San Andreas, CA – In a vote that squeaked by 3-to-2 the Calaveras supervisors approved ponying up around $172,000 for a detailed study on the potential local impacts of medical cannabis cultivation.
At Tuesday’s meeting, a handful of local residents weighed in on the topic for several minutes. Some called the environmental impact report (EIR) project a waste of money for an uncertain outcome that many residents do not support — or a kowtow to a fledgling private industry that should pay its own way upfront.
County Planning Director Peter Maurer explained while his department had sufficient funding budgeted, when a fee is adopted for processing cultivation applications under the permanent ordinance, his recommendation would be for the cost be included as part of the amount. Calaveras Cannabis Alliance representative Mark Bolger, who spoke for his group, stated that the industry would be happy to pay for the environmental impact study through registration fees.
Concerns Over Other Cannabis Ordinances
Detailing the Planning Department’s process, Mauer explained that of the four request-for-proposal responses his office received, Ascent Environmental, which came in at mid-range was determined to be the most responsive to county needs. In order to adopt a permanent ordinance, Maurer maintained the state requires an environmental document, additionally raising concerns that another jurisdiction — Mendocino County — is currently being sued over its urgency ordinance and inadequate environmental provisions.
Current media reports state that a group of conservationists and hunters is suing Mendocino, saying it violated state environmental laws by increasing limits on the cultivation of medical marijuana without sufficient study. The plaintiffs’ position is that impacts from the rapidly growing cannabis industry must be fairly analyzed, just as logging, transportation, agriculture, building and other industries are. The lawsuit alleges the county illegally attempted to skirt regulations with its urgency ordinance, and “prejudicially abused its discretion by finding the project qualified for exemption” from the California Environmental Quality Act (CEQA).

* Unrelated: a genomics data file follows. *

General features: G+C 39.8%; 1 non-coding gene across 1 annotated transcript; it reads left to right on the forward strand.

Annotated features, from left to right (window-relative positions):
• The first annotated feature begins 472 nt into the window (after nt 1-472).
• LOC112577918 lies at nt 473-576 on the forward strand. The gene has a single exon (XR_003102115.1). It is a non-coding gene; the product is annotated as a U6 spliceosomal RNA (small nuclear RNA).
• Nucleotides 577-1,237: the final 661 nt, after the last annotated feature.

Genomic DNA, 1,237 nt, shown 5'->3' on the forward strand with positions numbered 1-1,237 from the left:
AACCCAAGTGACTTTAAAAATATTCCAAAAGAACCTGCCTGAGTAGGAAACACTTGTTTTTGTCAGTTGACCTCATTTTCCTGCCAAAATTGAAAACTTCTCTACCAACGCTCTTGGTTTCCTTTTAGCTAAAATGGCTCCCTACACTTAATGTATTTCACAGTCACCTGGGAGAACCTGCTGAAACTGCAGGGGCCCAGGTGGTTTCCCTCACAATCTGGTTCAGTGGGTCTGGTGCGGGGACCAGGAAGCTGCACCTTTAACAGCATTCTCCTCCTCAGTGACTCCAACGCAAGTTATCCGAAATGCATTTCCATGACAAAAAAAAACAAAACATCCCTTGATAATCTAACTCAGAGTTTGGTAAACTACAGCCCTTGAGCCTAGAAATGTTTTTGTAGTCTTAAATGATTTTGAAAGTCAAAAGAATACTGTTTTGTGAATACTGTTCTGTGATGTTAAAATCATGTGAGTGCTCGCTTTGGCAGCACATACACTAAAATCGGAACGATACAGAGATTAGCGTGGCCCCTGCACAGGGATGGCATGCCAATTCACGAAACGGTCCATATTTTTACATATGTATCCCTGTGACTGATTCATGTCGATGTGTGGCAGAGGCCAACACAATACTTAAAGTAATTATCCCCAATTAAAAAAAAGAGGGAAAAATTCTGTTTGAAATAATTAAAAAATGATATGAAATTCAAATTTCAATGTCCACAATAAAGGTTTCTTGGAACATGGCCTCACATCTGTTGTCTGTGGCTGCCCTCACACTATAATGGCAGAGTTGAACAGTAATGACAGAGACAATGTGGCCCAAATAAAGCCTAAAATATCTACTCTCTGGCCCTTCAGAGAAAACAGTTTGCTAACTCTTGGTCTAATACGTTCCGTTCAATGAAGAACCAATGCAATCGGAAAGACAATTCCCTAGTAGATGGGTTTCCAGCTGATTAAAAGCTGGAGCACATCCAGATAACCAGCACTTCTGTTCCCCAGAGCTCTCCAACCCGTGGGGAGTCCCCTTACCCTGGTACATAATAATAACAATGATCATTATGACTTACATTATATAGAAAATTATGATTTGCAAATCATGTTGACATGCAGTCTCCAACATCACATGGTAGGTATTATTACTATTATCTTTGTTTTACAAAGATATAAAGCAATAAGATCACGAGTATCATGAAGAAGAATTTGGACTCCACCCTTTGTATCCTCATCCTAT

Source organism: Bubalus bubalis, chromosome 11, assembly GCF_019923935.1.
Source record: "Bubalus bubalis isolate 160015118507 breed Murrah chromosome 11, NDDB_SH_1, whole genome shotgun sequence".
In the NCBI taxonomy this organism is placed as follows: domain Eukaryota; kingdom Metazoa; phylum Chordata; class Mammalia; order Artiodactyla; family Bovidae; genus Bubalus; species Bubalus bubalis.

Mauer assured the board that several protective provisions were included in the Ascent agreement. Among these, if a potential local initiative that seeks to regulate marijuana cultivation makes it to the November ballot and is passed, thereby negating the need to meet CEQA requirements, the contract could conclude at that point with no penalties to the county. It was estimated that the November election would come about halfway through the project, which is slated to take about 40 weeks.
Eyeing The November Ballot
At that point, county staff alerted the supervisors that within the next two weeks it would be known whether the initiative has sufficient certified signatures to pass. Too, should that happen, the supervisors would then need to approve placing it on the ballot for the people to decide; although it would be also possible for the ordinance to be adopted through a board vote. District 2 Supervisor Chris Wright argued that perhaps a decision on approving the EIR contract should wait until then.
After moving for the board to move forward and approve the contract for the EIR, District 4 Supervisor Debbie Ponte shared her takeaway on the matter. “What I heard today was that this was a contract to start an EIR, based on an urgency ordinance and working towards the more permanent ordinance — which has been a direction of the majority of the board for quite some time,” she stated. Since the cost is budgeted with reimbursement by the cannabis industry through fees and the contract offers several outs, she reasoned that the EIR project provides a secure approach. As so many questions remain regarding the numerous impacts, Ponte remarked that the report would help provide the county a better understanding of local cannabis operations so that they could be better regulate it.
Satisfied after hearing her perspective Wright seconded Ponte’s motion. Throwing his support to the move, District 1 Supervisor and Board Chair Cliff Edson opined, that even if the urgency ordinance backtracked to become more of a ban, the EIR would provide good tools for the county. Although District 3 Supervisor Mike Oliveira and District 5 Supervisor Steve Kearney dissented, the motion passed.